Woodward wanted by Bath and England

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The Independent Online
Clive Woodward's installation as the new England coach is still subject to negotiation but the Rugby Football Union expects to link him and the manager, Roger Uttley, with the 77 players at next Wednesday's squad session.

The RFU will not yet confirm the identities of the management team to succeed former coach Jack Rowell's panel while talks continue, but it has been discussing the terms of Woodward's release from his position on Bath's coaching staff.

Bath's chief executive, Tony Swift, was annoyed that the RFU first approached Woodward without going through the club, who will receive substantial compensation for the loss of Woodward, even though he has no formal contract with them.

Don Rutherford, the RFU rugby director, said: "It's not as easy as in the old days when you simply asked the best man to take on the job and he slipped effortlessly in. Now obligations to clubs and employment conditions make these appointments more complicated."

Fran Cotton, the powerful vice-chairman (playing) of the RFU Management Board, insists the coaching job must be full-time. This gives Woodward no chance of staging his three coaching sessions per week at Bath and watching only them on Saturdays.

The RFU is now two weeks behind schedule, having postponed the announcement of England's World Cup management team last month. Without selectors, Rutherford was forced to invite a huge squad, but further disruption to the build-up to the four Tests before Christmas can be avoided - if Woodward and Uttley can be paraded at Bisham Abbey next week.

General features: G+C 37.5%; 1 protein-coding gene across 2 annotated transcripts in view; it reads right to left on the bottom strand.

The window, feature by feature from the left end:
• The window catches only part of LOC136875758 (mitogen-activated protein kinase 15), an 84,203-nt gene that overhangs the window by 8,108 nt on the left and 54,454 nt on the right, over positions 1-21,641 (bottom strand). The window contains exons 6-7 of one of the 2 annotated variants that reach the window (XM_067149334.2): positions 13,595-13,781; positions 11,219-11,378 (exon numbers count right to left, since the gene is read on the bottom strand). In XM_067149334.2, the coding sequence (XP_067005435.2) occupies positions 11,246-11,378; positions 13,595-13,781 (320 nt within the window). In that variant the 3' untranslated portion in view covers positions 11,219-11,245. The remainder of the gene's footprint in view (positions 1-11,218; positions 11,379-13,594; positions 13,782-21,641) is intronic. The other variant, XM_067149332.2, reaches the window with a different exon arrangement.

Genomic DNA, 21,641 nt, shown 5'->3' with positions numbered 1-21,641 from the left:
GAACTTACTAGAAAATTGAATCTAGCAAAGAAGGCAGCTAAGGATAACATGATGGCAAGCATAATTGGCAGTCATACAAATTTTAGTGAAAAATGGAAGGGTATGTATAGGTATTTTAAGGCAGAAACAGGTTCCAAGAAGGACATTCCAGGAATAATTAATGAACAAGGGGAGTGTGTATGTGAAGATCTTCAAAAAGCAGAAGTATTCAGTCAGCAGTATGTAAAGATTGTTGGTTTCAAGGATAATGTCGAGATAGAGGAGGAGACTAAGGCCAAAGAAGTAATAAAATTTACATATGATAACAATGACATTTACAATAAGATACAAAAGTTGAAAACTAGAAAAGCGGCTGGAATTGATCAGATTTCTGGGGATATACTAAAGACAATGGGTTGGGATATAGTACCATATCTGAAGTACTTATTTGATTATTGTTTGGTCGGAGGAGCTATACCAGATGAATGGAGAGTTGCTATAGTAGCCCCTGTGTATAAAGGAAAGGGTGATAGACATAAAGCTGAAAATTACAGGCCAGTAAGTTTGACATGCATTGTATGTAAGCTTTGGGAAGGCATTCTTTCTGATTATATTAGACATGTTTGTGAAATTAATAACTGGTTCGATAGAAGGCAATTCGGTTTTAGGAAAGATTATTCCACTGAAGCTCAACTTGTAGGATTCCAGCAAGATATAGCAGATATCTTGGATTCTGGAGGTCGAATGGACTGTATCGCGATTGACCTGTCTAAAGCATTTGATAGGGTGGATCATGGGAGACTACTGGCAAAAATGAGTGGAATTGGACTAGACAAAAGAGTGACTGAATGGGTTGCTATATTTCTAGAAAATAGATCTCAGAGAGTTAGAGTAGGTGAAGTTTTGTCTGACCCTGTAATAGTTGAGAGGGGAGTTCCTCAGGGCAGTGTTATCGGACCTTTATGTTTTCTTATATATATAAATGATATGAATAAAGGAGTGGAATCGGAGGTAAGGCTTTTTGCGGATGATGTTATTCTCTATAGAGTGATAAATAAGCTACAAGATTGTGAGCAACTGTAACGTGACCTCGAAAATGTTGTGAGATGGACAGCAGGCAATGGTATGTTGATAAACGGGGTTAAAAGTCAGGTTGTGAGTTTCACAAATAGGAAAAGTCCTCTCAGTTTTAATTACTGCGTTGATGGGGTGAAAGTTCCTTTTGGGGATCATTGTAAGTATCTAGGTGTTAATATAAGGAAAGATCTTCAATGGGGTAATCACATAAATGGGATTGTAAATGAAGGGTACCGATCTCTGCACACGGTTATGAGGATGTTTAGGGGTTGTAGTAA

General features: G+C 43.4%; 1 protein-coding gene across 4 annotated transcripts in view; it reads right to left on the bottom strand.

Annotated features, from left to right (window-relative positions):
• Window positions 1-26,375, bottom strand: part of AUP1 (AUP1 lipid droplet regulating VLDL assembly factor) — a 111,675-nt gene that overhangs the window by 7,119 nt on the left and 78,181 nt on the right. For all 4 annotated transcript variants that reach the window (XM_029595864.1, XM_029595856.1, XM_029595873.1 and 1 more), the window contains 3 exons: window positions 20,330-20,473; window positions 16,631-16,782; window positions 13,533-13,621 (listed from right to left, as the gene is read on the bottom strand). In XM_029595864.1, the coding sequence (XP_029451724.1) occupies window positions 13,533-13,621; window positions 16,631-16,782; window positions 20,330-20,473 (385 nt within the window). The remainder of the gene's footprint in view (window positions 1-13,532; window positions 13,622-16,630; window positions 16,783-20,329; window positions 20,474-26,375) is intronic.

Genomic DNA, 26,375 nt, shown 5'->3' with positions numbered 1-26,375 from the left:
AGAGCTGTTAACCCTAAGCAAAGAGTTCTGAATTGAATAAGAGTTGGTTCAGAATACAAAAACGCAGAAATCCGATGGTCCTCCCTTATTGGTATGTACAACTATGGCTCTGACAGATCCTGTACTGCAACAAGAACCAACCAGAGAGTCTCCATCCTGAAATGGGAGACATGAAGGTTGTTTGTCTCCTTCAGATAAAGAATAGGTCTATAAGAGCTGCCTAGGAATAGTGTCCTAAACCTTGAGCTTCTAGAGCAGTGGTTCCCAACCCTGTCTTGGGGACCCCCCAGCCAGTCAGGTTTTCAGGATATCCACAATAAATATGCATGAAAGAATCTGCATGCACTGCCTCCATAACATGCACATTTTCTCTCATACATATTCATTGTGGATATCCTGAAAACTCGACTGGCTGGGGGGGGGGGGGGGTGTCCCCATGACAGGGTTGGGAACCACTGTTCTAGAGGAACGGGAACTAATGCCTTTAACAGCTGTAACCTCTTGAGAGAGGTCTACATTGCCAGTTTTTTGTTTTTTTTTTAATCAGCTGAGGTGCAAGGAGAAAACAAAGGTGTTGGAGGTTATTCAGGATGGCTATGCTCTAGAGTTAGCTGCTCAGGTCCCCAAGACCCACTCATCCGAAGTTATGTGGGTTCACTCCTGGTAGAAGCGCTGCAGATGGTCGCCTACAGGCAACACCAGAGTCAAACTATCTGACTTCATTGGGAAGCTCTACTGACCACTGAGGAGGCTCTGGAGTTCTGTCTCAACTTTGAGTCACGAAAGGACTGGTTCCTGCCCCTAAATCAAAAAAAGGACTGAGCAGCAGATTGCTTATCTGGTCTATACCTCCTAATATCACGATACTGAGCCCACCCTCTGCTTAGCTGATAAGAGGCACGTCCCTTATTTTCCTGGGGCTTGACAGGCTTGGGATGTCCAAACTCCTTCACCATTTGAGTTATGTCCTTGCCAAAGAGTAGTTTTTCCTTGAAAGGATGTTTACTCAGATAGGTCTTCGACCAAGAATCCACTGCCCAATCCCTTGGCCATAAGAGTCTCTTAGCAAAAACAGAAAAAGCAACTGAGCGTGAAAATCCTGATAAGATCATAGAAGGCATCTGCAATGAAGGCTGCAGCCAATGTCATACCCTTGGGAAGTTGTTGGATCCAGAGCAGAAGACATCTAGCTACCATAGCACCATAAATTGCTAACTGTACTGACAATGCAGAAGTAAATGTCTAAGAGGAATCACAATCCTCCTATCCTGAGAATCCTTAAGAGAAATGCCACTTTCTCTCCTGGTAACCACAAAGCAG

English Rugby Partnership has announced that its chief executive Kim Deshayes is to quit his high-profile post at the end of this year. Deshayes, a key player in thrashing out agreement between England's topclubs and the Rugby Football Union following months of bitter argument over running the professional game, will pursue other business interests.

"I am pleased to have helped create the right structure and commercial framework to secure the future health and prosperity of England's professional club game into the next century," he said. "I feel that the time is now right to pass the ball on to a successor who will take the top clubs through the next stage of their development."

Deshayes headed ERP, the joint company formed by top professional clubs and Twickenham, having previously run Epruc (English Professional Rugby Union Clubs). He also oversaw ERP's signing of a pounds 22.5m television deal with BSkyB and helped negotiate Allied Dunbar's new three-year, pounds 12m backing for league rugby.

The ERP chairman Donald Kerr added: "The ERP board would like to thank Kim for the major contribution he has made to putting us on the right road for the future."